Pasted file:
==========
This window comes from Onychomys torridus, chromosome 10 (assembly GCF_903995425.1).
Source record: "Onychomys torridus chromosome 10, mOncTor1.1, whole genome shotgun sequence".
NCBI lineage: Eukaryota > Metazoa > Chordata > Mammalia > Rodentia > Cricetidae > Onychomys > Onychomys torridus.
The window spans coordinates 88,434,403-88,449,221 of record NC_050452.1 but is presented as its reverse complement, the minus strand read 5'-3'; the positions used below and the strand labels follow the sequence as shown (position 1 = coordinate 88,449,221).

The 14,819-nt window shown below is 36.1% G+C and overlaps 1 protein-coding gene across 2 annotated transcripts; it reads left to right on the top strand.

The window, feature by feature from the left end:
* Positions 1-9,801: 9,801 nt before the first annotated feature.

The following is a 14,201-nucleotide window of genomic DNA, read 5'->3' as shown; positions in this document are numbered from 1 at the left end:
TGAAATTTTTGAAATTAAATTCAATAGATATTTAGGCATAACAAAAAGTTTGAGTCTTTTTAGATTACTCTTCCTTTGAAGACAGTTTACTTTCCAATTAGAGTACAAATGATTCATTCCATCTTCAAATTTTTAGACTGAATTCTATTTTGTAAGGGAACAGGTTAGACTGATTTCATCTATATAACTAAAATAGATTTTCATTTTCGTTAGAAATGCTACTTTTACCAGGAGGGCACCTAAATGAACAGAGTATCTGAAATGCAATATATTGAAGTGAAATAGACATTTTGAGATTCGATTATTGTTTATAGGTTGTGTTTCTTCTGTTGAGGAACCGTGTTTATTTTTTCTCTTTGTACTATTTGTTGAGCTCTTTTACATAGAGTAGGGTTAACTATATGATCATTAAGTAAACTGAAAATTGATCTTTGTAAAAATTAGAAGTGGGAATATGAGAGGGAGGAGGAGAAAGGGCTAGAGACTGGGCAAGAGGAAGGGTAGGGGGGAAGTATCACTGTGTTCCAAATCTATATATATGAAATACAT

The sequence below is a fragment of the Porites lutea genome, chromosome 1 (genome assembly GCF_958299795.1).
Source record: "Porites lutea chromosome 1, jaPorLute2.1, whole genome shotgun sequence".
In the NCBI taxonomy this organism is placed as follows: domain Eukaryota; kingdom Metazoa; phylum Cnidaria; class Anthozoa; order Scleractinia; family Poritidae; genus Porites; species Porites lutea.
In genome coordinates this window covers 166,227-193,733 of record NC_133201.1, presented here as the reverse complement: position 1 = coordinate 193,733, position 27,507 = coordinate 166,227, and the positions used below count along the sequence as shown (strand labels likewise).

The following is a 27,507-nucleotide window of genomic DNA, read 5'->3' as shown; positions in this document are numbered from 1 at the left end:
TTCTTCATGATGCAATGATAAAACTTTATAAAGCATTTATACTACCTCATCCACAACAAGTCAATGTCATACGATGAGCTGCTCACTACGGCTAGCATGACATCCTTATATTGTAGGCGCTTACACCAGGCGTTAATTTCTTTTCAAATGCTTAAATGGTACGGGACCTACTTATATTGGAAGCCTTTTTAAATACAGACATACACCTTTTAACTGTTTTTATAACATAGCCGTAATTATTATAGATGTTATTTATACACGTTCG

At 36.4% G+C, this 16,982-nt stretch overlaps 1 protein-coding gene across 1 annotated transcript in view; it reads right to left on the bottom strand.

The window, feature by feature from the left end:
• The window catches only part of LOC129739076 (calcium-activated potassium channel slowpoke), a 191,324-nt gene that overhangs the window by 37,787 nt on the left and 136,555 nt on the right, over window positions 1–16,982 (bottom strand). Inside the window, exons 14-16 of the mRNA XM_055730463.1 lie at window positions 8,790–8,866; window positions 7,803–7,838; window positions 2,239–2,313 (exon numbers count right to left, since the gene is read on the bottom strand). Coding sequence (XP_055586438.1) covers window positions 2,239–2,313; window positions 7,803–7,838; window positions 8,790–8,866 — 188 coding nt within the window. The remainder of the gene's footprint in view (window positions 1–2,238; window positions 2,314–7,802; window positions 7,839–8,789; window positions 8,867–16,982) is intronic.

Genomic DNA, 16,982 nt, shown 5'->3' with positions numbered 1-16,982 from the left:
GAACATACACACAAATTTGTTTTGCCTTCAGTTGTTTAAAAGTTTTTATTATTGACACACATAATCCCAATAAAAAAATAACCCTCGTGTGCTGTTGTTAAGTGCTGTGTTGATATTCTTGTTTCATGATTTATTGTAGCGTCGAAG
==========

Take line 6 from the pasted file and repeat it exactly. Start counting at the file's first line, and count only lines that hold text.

The window, feature by feature from the left end: